The math is compelling: if we do not make reductions approximating 25 percent of the military budget starting fairly soon, it will be impossible to continue to fund an adequate level of domestic activity even with a repeal of Bush's tax cuts for the very wealthy.(Hat tip: Mudville Gazette.)
I am working with a variety of thoughtful analysts to show how we can make very substantial cuts in the military budget without in any way diminishing the security we need. I do not think it will be hard to make it clear to Americans that their well-being is far more endangered by a proposal for substantial reductions in Medicare, Social Security or other important domestic areas than it would be by canceling weapons systems that have no justification from any threat we are likely to face.
This is not a new ploy by Rep. Frank. And, who knows, maybe there are DoD excesses that would allow a 25% cut. But it occurs to me that the Congress ought to be willing to share in the pain of the American people as we weather this economic downturn.
Therefore, I propose a 25% reduction in salaries of members of the U.S. House of Representatives, U.S. Senate, all staffs of Senators and Representative and in the budgets for the all offices (in DC and all the local offices they operate) of said Senators and Representatives.
Congressmen currently pull in $174,000 per year. A 25% cut would drop $43,500 x 535 from the budget - a little over $23,000,000 dollars for all of Congress - just from Congressional pay. And would still leave our representatives $130,000 to live on and would keep them in the upper 10% of income levels. In fact, it would take their pay back to 1997 levels - about to where the Dow sits today.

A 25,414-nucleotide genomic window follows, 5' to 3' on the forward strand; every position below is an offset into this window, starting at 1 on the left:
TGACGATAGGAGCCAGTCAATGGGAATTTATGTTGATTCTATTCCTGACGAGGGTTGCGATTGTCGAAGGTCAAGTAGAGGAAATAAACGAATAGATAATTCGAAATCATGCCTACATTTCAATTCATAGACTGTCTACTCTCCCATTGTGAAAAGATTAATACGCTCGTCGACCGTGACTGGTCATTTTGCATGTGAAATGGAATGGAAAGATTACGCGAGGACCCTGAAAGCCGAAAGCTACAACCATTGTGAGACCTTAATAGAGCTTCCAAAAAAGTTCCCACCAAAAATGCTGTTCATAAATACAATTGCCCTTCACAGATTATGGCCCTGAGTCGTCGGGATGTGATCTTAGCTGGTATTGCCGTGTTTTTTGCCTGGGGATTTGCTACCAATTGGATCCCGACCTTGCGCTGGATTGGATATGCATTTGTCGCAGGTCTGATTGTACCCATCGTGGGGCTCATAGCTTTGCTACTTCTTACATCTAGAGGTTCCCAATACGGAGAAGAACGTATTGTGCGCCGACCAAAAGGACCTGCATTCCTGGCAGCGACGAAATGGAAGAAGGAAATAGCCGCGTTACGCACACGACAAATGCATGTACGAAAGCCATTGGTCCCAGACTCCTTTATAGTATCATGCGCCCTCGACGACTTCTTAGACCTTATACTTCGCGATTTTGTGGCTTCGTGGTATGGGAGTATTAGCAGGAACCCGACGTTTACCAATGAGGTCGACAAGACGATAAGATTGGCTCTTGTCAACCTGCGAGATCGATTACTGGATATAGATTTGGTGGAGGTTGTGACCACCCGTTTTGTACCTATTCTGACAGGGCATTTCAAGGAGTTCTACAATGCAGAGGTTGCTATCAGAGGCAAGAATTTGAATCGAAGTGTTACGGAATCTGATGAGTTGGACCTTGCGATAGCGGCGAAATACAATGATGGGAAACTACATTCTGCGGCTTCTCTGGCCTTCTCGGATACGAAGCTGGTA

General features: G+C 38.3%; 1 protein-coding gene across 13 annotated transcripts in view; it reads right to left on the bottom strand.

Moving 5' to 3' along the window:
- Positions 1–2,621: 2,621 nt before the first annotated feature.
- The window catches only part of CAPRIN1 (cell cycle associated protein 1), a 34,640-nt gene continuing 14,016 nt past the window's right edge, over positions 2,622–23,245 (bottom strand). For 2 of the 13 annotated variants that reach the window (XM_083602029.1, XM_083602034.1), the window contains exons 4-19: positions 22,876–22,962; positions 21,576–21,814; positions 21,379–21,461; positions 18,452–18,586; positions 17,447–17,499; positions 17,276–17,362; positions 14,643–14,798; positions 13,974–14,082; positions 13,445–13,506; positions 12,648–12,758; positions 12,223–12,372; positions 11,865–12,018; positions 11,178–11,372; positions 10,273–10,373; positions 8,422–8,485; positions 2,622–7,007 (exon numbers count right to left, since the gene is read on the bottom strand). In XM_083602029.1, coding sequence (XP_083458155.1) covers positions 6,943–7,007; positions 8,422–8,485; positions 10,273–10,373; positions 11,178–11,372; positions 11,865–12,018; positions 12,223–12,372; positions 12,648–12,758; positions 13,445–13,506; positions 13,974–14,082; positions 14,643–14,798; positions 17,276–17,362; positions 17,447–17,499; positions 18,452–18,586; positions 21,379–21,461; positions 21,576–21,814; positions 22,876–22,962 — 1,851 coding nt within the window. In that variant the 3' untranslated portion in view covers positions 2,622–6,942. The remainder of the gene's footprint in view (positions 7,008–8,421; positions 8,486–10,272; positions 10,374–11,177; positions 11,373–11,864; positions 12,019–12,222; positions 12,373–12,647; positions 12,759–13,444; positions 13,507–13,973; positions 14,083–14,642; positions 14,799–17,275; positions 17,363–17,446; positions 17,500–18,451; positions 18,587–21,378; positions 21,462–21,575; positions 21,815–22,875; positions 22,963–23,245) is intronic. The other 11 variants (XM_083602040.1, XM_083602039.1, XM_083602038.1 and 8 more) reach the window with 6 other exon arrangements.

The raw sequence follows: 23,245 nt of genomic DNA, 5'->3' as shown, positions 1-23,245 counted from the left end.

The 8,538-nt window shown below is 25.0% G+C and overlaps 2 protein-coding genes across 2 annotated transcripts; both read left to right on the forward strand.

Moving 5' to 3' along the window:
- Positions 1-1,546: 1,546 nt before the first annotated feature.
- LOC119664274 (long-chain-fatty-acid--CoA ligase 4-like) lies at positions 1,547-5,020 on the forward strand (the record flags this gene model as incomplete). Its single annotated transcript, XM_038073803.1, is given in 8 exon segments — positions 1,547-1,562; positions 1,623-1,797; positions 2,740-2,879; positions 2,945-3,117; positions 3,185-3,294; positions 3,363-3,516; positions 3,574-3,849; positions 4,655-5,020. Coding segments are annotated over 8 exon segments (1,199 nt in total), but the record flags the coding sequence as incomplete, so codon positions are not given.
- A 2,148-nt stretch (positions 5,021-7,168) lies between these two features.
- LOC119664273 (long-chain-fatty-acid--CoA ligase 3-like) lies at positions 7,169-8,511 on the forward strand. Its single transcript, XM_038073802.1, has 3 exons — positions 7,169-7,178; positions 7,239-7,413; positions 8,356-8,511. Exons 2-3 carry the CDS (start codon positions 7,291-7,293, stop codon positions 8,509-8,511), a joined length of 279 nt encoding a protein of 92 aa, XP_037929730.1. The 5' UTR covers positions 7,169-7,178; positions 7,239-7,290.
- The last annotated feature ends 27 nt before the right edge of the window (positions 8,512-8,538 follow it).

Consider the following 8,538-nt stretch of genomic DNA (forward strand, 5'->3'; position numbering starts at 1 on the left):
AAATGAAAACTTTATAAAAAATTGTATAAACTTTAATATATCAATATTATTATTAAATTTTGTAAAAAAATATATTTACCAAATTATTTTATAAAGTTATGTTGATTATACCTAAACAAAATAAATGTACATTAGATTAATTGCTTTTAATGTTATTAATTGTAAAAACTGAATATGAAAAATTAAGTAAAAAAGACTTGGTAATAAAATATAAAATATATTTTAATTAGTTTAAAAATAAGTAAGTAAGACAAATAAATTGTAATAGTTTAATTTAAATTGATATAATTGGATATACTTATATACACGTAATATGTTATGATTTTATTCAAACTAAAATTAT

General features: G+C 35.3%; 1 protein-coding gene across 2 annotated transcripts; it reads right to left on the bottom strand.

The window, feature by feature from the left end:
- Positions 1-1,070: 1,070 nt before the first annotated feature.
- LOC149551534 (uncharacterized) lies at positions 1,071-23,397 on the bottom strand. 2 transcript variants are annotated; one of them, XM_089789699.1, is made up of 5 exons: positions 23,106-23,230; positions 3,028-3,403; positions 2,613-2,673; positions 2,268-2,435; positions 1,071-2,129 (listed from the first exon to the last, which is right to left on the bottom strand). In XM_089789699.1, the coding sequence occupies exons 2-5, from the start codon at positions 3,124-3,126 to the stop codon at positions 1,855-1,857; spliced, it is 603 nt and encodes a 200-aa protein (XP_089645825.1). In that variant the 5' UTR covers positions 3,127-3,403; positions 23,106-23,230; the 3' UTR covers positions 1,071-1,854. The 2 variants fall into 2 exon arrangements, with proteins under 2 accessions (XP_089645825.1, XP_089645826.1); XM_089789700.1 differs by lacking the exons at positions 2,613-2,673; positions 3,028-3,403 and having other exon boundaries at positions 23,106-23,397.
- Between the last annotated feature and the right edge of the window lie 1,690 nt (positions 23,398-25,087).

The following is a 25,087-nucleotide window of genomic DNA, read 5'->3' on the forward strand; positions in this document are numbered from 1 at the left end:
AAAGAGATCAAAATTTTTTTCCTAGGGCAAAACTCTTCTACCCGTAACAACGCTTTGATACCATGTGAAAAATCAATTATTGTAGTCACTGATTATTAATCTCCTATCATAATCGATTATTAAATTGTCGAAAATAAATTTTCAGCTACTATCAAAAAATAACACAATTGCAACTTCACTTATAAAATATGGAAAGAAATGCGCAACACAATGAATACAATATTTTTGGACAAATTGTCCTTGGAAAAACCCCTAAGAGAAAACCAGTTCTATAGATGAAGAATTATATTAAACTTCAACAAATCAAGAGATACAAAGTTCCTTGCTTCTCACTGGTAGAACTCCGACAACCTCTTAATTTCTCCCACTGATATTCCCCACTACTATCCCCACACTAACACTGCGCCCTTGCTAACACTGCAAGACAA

Certainly, while it may not cover the cost of "an adequate level of domestic activity" - whatever that means in plain English- it would set a stirring example of patriotism and sacrifice on the part of our elected officials.
I further suggest, that, effectively immediately, that all travel on government aircraft by the "servants of the people" be billed out at actual cost rather than at airline rates. And that these servants pay regular postage for their mailings to their constituents rather than using a "franking privilege."
And, while they are at it, I suggest that our representatives go on record with any "voluntary" contributions they are making from their personal funds to the Treasury of the United States to help reduce the national debt and the burden on future voters.
Rep. Frank can lead the way.